What is working right now?

If you are the inventor of the Rhino Fairy, then you are seriously creative and you are brave enough to challenge the belief that there is no such thing. There are some things which are working for you right now and part of your journey is celebrating the success you have already achieved to help fortify you on the road ahead. 

So, what are your wins today?

How can I improve?

Thomas Edison’s teachers said he was “too stupid to learn anything.” and he was fired from his first two jobs for being “non-productive.” As an inventor, Edison made 1,000 unsuccessful attempts at inventing the light bulb. While there is some debate about whether he invented it or refined techniques which lead to improvements, the fact is that he was a man bent on improving things and it earned him a place in history. 

Now I have to say that mentioning his 1 000 attempts is not a lesson for putting off publishing until you feel everything is perfect, rather it means looking for ways to improve as you publish. 

What are the areas you know you can improve on?

Why am I doing this?

If you have not already asked yourself why you are writing, do so today. Authors who have a higher sense of purpose face obstacles differently.

Roald Dahl, the author of Charlie and the Chocolate Factory, wrote for his children and grandchildren and some of them popped up as characters in his books. When I started writing, my daughter was full of adventure and most of it seemed extremely dangerous. After realising I spent a fair amount of time scolding her for her terrifying feats, I wrote a fantasy book based on her personality, which celebrated her fierce spirit. My thought process was that when I die, she will see that despite my fears for her, I celebrated her uniqueness. I wanted her to know that she is special and is loved.

Why are you writing?

Who do I know?

When we let our “fear of failure” control us, we don’t reach out. There may be someone who has an answer to a problem you have. Theodor Geisel published 60 books and sold millions of copies. Geisel, better known as Dr. Seuss, was on his way home to burn his manuscript when his life changed. Twenty-seven publishers had already rejected him and he had chosen to quit and go home and burn his manuscript. Burning the manuscript, well, there is certainly a lot of symbolic drama in that progress tantrum.

On the way home, he bumped into an old acquaintance, Mike McClintock. This contact revealed he was an editor of children’s books at a publishing house and insisted on reading the manuscript. He bought Dr Seuss’s “Mulberry Street” the same day.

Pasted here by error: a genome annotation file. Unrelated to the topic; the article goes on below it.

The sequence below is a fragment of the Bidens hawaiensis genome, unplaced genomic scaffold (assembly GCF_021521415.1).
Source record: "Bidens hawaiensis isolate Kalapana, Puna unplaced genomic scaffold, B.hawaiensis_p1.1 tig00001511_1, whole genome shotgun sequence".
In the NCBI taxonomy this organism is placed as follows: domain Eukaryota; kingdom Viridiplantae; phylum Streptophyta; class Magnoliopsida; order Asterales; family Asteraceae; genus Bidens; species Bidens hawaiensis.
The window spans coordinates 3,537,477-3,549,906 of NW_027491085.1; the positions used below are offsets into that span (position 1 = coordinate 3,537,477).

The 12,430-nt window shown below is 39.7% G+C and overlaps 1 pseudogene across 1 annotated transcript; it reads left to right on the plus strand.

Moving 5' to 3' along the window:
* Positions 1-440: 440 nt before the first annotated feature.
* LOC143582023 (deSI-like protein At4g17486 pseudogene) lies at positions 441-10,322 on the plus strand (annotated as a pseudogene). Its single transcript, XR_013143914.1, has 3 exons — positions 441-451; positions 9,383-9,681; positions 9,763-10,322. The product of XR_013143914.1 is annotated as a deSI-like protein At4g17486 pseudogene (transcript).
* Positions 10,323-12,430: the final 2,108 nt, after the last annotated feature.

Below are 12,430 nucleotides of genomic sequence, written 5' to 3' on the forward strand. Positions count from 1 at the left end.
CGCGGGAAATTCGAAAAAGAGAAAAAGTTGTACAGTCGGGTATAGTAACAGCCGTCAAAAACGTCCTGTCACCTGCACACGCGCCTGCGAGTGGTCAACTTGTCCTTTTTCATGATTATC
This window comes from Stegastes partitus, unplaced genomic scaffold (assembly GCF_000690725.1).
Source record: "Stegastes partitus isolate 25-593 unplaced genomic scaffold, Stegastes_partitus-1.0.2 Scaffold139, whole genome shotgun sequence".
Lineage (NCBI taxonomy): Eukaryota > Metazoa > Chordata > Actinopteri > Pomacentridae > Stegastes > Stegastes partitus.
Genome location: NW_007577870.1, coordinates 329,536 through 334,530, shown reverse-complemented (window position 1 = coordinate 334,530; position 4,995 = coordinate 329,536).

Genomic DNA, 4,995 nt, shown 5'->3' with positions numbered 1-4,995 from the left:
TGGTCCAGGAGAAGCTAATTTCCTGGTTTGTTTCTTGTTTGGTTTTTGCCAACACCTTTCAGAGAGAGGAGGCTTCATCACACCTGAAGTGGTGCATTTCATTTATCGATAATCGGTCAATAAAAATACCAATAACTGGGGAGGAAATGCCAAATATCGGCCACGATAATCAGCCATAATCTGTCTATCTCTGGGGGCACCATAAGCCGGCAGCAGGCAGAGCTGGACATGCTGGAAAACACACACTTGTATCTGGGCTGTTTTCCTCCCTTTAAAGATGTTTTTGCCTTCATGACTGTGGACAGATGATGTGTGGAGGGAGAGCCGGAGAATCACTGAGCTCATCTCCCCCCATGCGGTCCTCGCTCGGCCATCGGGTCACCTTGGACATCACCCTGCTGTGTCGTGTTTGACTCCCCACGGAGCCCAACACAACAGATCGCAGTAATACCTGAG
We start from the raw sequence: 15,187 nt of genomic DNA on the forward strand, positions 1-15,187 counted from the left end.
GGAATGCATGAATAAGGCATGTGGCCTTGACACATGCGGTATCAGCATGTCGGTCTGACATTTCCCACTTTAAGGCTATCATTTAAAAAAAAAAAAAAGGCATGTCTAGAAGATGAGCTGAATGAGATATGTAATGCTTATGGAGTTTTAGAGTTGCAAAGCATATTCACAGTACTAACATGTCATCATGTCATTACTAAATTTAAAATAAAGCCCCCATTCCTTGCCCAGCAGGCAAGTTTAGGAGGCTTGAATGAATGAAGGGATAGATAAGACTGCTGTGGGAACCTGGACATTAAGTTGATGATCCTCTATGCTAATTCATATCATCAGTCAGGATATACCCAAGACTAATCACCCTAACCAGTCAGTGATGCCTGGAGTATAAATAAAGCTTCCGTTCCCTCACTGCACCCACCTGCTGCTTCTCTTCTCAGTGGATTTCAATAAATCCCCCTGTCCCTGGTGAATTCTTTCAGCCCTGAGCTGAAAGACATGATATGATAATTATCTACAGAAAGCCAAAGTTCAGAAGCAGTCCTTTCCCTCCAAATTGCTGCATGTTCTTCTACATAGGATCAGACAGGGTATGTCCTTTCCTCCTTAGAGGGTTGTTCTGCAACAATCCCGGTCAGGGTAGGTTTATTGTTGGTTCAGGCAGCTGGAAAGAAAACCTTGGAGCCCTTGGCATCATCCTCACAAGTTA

Somewhere in your circle of influence, there is someone who can help you in your self publishing career.

Who is that person?

What can I learn?

When I was about to finish my first book in my series, someone who offered to help me let me down at a crucial time. I was devastated, and I spent a lot of my time and energy moaning about the disappointment I had experienced. But I reached out to an online community, and one self-published author answered my call for help. That author revolutionized my thinking and exposed me to several techniques that I still use in my publishing career to this day. My disappointment could have made me quit there and then. Yet, here I am, still writing, still building my dream and creating a legacy for my family.

So today, I encourage you to rethink your writing career. It may not be where you want it to be right now, but rest assured you can battle that Quitting Monster and learn techniques that will help you progress in your career.

Happy writing

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Hello, I am Kim Vermaak

I spent most of my adult life helping other companies build their dream and their brands.

After I turned 40, I wondered if there was more to life than taking
care of children and slaving away to earn a living.

I wanted to create a legacy for my children and the next generation. I found that through my books I could celebrate who I am as well as teach others to earn a living through their writing.

Being an author is not a hobby. It is a business, and it is my passion to teach authors how to thrive in that business. I look forward to seeing your book business grow.

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Kim